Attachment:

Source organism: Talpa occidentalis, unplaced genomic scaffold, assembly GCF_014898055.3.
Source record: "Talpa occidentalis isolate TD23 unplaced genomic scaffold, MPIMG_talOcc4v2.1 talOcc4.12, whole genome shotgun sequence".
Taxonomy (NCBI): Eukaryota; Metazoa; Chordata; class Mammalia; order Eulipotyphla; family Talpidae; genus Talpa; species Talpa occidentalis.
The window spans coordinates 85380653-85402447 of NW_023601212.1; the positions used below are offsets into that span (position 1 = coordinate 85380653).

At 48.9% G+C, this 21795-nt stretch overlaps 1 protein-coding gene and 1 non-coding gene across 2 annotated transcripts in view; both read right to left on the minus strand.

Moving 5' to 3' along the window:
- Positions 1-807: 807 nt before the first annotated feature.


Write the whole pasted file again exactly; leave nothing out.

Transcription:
Source organism: Talpa occidentalis, unplaced genomic scaffold, assembly GCF_014898055.3.
Source record: "Talpa occidentalis isolate TD23 unplaced genomic scaffold, MPIMG_talOcc4v2.1 talOcc4.12, whole genome shotgun sequence".
Taxonomy (NCBI): Eukaryota; Metazoa; Chordata; class Mammalia; order Eulipotyphla; family Talpidae; genus Talpa; species Talpa occidentalis.
The window spans coordinates 85380653-85402447 of NW_023601212.1; the positions used below are offsets into that span (position 1 = coordinate 85380653).

At 48.9% G+C, this 21795-nt stretch overlaps 1 protein-coding gene and 1 non-coding gene across 2 annotated transcripts in view; both read right to left on the minus strand.

Moving 5' to 3' along the window:
- Positions 1-807: 807 nt before the first annotated feature.